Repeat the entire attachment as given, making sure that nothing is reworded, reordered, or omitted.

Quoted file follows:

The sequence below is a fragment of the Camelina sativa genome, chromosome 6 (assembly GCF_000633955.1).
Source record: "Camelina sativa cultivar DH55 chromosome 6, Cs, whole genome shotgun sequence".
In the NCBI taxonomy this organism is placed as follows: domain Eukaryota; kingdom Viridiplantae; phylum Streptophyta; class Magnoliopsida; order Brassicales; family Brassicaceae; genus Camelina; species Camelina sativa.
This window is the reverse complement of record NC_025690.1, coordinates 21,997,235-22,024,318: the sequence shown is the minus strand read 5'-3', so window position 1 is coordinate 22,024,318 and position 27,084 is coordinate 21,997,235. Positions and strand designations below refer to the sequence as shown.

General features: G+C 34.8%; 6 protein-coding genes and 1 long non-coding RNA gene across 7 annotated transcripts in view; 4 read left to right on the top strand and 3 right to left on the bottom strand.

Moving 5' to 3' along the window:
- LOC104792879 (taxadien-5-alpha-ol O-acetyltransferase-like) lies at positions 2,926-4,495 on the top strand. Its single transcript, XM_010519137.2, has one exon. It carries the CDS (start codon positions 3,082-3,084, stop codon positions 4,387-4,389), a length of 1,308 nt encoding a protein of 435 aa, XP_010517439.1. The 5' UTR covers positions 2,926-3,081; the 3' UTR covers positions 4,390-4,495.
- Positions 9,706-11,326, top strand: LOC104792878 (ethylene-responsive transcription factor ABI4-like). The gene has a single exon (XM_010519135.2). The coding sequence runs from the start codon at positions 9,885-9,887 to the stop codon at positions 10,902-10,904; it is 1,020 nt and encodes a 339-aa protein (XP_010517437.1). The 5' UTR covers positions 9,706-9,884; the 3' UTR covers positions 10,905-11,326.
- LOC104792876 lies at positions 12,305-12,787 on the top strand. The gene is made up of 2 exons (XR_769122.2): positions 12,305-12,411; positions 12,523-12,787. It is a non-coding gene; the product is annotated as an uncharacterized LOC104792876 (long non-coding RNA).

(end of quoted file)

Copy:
The sequence below is a fragment of the Camelina sativa genome, chromosome 6 (assembly GCF_000633955.1).
Source record: "Camelina sativa cultivar DH55 chromosome 6, Cs, whole genome shotgun sequence".
In the NCBI taxonomy this organism is placed as follows: domain Eukaryota; kingdom Viridiplantae; phylum Streptophyta; class Magnoliopsida; order Brassicales; family Brassicaceae; genus Camelina; species Camelina sativa.
This window is the reverse complement of record NC_025690.1, coordinates 21,997,235-22,024,318: the sequence shown is the minus strand read 5'-3', so window position 1 is coordinate 22,024,318 and position 27,084 is coordinate 21,997,235. Positions and strand designations below refer to the sequence as shown.

General features: G+C 34.8%; 6 protein-coding genes and 1 long non-coding RNA gene across 7 annotated transcripts in view; 4 read left to right on the top strand and 3 right to left on the bottom strand.

Moving 5' to 3' along the window:
- LOC104792879 (taxadien-5-alpha-ol O-acetyltransferase-like) lies at positions 2,926-4,495 on the top strand. Its single transcript, XM_010519137.2, has one exon. It carries the CDS (start codon positions 3,082-3,084, stop codon positions 4,387-4,389), a length of 1,308 nt encoding a protein of 435 aa, XP_010517439.1. The 5' UTR covers positions 2,926-3,081; the 3' UTR covers positions 4,390-4,495.
- Positions 9,706-11,326, top strand: LOC104792878 (ethylene-responsive transcription factor ABI4-like). The gene has a single exon (XM_010519135.2). The coding sequence runs from the start codon at positions 9,885-9,887 to the stop codon at positions 10,902-10,904; it is 1,020 nt and encodes a 339-aa protein (XP_010517437.1). The 5' UTR covers positions 9,706-9,884; the 3' UTR covers positions 10,905-11,326.
- LOC104792876 lies at positions 12,305-12,787 on the top strand. The gene is made up of 2 exons (XR_769122.2): positions 12,305-12,411; positions 12,523-12,787. It is a non-coding gene; the product is annotated as an uncharacterized LOC104792876 (long non-coding RNA).